21. That such as result could have been intended by the legislature was described by the Federal Court in Salehi v Minister for Immigration and Multicultural and Indigenous Affairs(10) as being 'unfair and irrational'. In WAFE of 2002 v Miniser for Immigration and Multicultural and Indigenous Affairs,(11) the Full Federal Court also expressed 'strong disquiet' over the 'manifestly unjust' operation of the absolute time limits existing in the Migration Act. The Court noted that such time limits have 'the potential to visit gross injustice upon persons who are in immigration detention' and that the time limit had done so in the case before them.

22. The Commission does not suggest that there be no time limits or that time limits be ignored. The Commission notes that courts have repeatedly held that it is a prima facie rule that proceedings commenced outside a prescribed period will not be entertained.(12) Time limits are not to be ignored and a Court will not grant an application for an extension of time unless it is positively satisfied that it is proper to do so.(13) Furthermore, the merits of the substantial application are to be taken into account when determining whether or not to grant an extension of time, such that clearly unmeritorious applications are likely to be denied an extension of time.(14)

23. Ultimately, however, there must be a discretion available to a court to grant an extension of time in appropriate (if only rare) cases to avoid injustice and, particularly in the context of protection visa decisions under the Migration Act, breaches of human rights.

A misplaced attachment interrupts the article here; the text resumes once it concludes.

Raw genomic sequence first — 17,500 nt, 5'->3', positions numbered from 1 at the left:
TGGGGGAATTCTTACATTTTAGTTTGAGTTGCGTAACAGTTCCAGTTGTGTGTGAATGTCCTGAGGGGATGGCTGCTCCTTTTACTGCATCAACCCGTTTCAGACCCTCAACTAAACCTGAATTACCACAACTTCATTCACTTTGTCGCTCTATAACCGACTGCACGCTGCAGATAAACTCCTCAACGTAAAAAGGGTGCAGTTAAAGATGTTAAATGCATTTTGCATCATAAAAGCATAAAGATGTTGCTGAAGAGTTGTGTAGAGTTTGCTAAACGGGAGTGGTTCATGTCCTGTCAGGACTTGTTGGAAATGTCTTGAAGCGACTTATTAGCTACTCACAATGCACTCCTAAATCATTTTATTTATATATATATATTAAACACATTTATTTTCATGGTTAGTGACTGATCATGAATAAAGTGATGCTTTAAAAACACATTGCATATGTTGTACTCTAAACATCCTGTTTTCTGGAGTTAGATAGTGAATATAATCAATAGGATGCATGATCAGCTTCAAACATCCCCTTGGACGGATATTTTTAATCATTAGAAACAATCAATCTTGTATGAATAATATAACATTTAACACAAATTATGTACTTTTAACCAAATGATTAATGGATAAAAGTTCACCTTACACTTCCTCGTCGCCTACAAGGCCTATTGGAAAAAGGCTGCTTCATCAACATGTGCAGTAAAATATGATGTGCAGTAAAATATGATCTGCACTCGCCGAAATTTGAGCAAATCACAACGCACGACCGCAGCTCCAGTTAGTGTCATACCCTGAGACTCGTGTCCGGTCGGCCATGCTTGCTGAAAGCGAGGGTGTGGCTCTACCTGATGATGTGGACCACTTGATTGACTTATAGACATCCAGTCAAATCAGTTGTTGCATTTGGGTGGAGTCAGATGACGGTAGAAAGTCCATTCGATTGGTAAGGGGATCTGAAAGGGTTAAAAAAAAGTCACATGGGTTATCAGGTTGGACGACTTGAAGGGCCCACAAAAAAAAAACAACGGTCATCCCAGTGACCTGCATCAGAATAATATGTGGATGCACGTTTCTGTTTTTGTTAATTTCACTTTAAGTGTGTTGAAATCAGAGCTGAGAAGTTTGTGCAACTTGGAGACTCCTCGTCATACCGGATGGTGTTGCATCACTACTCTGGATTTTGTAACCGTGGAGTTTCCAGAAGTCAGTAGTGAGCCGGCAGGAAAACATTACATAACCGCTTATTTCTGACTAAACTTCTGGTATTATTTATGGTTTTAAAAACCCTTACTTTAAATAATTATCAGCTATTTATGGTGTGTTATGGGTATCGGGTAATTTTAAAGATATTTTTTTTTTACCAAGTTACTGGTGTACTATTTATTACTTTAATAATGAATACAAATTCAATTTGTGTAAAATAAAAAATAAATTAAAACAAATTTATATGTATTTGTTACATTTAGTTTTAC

Rights of children

24. Special consideration should be given to the rights of children seeking protection visas under the Migration Act.

25. One of the overarching requirements of the CRC is that in all actions concerning children (defined as being persons under the age of 18), the 'best interests' of the child shall be a primary consideration (article 3(1)).

26. Article 22 of the CRC makes specific provision for children asylum seekers. It provides:

1. States Parties shall take appropriate measures to ensure that a child who is seeking refugee status or who is considered a refugee in accordance with applicable international or domestic law and procedures shall, whether unaccompanied or accompanied by his or her parents or by any other person, receive appropriate protection and humanitarian assistance in the enjoyment of applicable rights set forth in the present Convention and in other international human rights or humanitarian instruments to which the said States are Parties.